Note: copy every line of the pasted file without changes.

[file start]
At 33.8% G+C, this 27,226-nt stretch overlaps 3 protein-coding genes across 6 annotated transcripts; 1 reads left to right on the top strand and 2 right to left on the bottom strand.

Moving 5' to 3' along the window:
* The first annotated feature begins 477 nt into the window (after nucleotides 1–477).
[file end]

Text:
At 33.8% G+C, this 27,226-nt stretch overlaps 3 protein-coding genes across 6 annotated transcripts; 1 reads left to right on the top strand and 2 right to left on the bottom strand.

Moving 5' to 3' along the window:
* The first annotated feature begins 477 nt into the window (after nucleotides 1–477).